The Structural Curve In Indiana’s New School Grading System

Posted by on November 1, 2012

The State of Indiana has received a great deal of attention for its education reform efforts, and they recently announced the details, as well as the first round of results, of their new “A-F” school grading system. As in many other states, for elementary and middle schools, the grades are based entirely on math and reading test scores.

It is probably the most rudimentary scoring system I’ve seen yet – almost painfully so. Such simplicity carries both potential advantages (easier for stakeholders to understand) and disadvantages (school performance is complex and not always amenable to rudimentary calculation).

In addition, unlike the other systems that I have reviewed here, this one does not rely on explicit “weights,” (i.e., specific percentages are not assigned to each component). Rather, there’s a rubric that combines absolute performance (passage rates) and proportions drawn from growth models (a few other states use similar schemes, but I haven’t reviewed any of them).

On the whole, though, it’s a somewhat simplistic variation on the general approach most other states are taking — but with a few twists. Read More »


The Indiana Model

Posted by on January 27, 2012

Indiana is well on its way to becoming a ‘right-to-work’ state this week, with the state’s Republican-controlled House of Representatives approving new legislation and the Senate poised to follow suit. The legislation weakens union protections and enables individual workers to refuse to pay their share of union representation costs, even if a majority of their coworkers have voted for union representation and the union is legally obligated to pay to bargain for and protect their rights on the job. It is the first Midwestern manufacturing state to pass such a bill, though other Republican-dominated state legislatures are considering similar legislation.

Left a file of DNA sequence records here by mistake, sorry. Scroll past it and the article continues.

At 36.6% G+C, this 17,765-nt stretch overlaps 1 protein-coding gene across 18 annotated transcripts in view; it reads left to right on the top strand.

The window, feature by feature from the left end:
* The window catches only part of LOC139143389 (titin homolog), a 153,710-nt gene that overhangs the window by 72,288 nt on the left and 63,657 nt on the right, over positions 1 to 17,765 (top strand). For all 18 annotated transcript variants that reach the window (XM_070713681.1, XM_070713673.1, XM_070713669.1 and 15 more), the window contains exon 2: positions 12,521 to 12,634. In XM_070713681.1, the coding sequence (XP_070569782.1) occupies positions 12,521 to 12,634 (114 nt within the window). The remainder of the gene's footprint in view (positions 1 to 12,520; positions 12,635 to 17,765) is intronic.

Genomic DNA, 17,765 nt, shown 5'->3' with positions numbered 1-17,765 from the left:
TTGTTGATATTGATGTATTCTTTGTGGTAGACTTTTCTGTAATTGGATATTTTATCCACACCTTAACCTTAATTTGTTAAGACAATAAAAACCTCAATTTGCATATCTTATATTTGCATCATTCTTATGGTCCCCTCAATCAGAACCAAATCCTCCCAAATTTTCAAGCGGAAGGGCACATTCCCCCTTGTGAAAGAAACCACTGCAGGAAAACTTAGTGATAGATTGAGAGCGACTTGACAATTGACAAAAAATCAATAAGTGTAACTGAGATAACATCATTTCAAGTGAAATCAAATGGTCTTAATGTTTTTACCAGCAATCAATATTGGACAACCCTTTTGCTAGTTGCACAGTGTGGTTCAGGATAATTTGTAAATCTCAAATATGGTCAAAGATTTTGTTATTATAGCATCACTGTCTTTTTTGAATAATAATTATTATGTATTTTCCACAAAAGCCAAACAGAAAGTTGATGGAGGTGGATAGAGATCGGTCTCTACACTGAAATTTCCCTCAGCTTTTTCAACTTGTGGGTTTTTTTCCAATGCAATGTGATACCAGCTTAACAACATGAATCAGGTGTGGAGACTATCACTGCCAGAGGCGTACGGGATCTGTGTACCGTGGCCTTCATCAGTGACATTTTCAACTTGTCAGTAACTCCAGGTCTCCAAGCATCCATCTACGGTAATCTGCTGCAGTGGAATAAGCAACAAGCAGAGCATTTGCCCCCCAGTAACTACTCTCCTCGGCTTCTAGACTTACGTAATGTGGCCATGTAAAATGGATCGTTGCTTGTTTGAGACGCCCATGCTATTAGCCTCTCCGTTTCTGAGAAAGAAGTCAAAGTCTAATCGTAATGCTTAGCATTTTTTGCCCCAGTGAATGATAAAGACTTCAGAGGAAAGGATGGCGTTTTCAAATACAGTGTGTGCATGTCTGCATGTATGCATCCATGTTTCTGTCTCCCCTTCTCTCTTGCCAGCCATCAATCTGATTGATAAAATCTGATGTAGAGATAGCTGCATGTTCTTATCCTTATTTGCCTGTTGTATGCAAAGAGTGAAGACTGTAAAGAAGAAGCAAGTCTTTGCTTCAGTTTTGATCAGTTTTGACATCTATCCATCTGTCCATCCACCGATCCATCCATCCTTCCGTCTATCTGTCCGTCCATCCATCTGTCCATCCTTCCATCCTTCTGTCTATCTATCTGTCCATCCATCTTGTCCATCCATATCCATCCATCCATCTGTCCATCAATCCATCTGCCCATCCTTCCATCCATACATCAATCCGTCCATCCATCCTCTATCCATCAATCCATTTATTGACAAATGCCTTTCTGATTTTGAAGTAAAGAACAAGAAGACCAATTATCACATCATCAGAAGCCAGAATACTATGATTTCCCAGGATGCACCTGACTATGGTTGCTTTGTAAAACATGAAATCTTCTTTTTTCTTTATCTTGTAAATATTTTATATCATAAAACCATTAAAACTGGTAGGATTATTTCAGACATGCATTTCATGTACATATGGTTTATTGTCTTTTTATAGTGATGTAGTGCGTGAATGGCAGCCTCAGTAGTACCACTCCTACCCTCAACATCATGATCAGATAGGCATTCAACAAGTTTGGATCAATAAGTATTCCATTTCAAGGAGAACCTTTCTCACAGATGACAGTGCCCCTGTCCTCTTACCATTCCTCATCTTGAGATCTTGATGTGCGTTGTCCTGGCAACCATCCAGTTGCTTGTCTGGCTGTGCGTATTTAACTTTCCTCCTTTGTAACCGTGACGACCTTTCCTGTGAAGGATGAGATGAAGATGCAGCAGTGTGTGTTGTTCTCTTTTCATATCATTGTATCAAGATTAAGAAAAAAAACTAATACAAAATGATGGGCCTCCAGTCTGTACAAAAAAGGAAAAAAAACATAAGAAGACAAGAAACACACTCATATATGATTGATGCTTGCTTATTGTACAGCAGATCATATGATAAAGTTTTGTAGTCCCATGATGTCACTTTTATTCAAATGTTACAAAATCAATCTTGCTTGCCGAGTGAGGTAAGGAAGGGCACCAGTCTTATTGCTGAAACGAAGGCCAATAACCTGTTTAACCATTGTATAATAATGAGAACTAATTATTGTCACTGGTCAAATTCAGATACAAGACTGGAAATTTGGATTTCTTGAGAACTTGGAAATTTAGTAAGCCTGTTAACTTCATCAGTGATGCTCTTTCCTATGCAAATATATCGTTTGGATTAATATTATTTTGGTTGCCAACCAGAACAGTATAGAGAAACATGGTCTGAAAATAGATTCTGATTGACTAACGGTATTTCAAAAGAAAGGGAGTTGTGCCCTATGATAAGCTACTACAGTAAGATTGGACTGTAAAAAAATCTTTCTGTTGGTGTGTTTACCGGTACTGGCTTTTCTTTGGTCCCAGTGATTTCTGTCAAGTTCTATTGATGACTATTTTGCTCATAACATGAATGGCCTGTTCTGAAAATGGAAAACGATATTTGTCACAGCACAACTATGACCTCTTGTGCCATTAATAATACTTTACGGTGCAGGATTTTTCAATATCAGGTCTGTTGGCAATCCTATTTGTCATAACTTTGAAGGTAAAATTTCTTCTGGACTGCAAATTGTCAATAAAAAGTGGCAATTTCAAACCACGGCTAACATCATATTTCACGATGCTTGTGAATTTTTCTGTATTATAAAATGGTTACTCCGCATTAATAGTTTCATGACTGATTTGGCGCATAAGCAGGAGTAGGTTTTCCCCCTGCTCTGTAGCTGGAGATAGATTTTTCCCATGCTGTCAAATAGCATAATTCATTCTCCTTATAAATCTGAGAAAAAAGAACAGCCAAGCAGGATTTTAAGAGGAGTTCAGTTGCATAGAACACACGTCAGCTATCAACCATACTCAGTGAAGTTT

One of the most interesting things about this move is just how unpopular it is. According to the AFL-CIO, only one-third of Indiana voters favor the legislation and more than 70 percent of them want the question submitted to a vote, via a state referendum. So why, in an election year, have Republican politicians decided to push forward? Read More »


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